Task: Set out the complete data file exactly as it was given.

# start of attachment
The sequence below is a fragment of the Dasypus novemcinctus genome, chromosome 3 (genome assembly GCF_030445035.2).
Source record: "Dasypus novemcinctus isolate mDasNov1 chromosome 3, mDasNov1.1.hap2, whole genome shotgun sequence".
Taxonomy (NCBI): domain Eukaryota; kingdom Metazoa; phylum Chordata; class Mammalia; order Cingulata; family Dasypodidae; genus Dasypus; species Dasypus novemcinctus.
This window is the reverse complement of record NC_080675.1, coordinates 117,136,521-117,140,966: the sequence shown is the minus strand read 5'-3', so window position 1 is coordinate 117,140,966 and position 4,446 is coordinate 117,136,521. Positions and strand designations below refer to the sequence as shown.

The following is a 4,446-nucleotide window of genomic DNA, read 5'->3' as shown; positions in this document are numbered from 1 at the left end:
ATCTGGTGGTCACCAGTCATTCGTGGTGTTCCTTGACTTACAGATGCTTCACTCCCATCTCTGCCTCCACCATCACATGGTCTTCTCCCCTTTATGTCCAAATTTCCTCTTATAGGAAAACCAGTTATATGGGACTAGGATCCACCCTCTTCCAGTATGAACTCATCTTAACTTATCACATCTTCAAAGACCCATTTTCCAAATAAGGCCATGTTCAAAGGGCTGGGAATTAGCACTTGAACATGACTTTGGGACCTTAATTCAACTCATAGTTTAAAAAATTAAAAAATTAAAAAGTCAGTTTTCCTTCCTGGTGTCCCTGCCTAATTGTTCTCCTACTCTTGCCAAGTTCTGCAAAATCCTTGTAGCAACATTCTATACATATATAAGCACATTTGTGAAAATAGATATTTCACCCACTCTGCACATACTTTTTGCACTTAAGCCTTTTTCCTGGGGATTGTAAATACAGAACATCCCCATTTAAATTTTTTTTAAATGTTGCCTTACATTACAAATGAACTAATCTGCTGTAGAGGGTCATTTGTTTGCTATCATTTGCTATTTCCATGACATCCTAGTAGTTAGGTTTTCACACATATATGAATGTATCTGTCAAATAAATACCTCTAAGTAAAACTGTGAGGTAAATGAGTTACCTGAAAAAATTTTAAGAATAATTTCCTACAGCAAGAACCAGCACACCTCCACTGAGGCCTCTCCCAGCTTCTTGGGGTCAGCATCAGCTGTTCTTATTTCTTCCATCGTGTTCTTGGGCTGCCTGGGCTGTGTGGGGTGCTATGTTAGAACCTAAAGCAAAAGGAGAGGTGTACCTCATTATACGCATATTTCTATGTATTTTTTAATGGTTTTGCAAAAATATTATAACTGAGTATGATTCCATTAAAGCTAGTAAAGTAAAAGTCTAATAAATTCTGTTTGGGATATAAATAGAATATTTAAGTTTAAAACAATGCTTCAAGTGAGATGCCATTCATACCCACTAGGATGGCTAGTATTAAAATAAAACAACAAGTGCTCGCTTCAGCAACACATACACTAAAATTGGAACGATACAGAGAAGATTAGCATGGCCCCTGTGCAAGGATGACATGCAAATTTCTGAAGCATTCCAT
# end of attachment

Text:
The sequence below is a fragment of the Dasypus novemcinctus genome, chromosome 3 (genome assembly GCF_030445035.2).
Source record: "Dasypus novemcinctus isolate mDasNov1 chromosome 3, mDasNov1.1.hap2, whole genome shotgun sequence".
Taxonomy (NCBI): domain Eukaryota; kingdom Metazoa; phylum Chordata; class Mammalia; order Cingulata; family Dasypodidae; genus Dasypus; species Dasypus novemcinctus.
This window is the reverse complement of record NC_080675.1, coordinates 117,136,521-117,140,966: the sequence shown is the minus strand read 5'-3', so window position 1 is coordinate 117,140,966 and position 4,446 is coordinate 117,136,521. Positions and strand designations below refer to the sequence as shown.

The following is a 4,446-nucleotide window of genomic DNA, read 5'->3' as shown; positions in this document are numbered from 1 at the left end:
ATCTGGTGGTCACCAGTCATTCGTGGTGTTCCTTGACTTACAGATGCTTCACTCCCATCTCTGCCTCCACCATCACATGGTCTTCTCCCCTTTATGTCCAAATTTCCTCTTATAGGAAAACCAGTTATATGGGACTAGGATCCACCCTCTTCCAGTATGAACTCATCTTAACTTATCACATCTTCAAAGACCCATTTTCCAAATAAGGCCATGTTCAAAGGGCTGGGAATTAGCACTTGAACATGACTTTGGGACCTTAATTCAACTCATAGTTTAAAAAATTAAAAAATTAAAAAGTCAGTTTTCCTTCCTGGTGTCCCTGCCTAATTGTTCTCCTACTCTTGCCAAGTTCTGCAAAATCCTTGTAGCAACATTCTATACATATATAAGCACATTTGTGAAAATAGATATTTCACCCACTCTGCACATACTTTTTGCACTTAAGCCTTTTTCCTGGGGATTGTAAATACAGAACATCCCCATTTAAATTTTTTTTAAATGTTGCCTTACATTACAAATGAACTAATCTGCTGTAGAGGGTCATTTGTTTGCTATCATTTGCTATTTCCATGACATCCTAGTAGTTAGGTTTTCACACATATATGAATGTATCTGTCAAATAAATACCTCTAAGTAAAACTGTGAGGTAAATGAGTTACCTGAAAAAATTTTAAGAATAATTTCCTACAGCAAGAACCAGCACACCTCCACTGAGGCCTCTCCCAGCTTCTTGGGGTCAGCATCAGCTGTTCTTATTTCTTCCATCGTGTTCTTGGGCTGCCTGGGCTGTGTGGGGTGCTATGTTAGAACCTAAAGCAAAAGGAGAGGTGTACCTCATTATACGCATATTTCTATGTATTTTTTAATGGTTTTGCAAAAATATTATAACTGAGTATGATTCCATTAAAGCTAGTAAAGTAAAAGTCTAATAAATTCTGTTTGGGATATAAATAGAATATTTAAGTTTAAAACAATGCTTCAAGTGAGATGCCATTCATACCCACTAGGATGGCTAGTATTAAAATAAAACAACAAGTGCTCGCTTCAGCAACACATACACTAAAATTGGAACGATACAGAGAAGATTAGCATGGCCCCTGTGCAAGGATGACATGCAAATTTCTGAAGCATTCCAT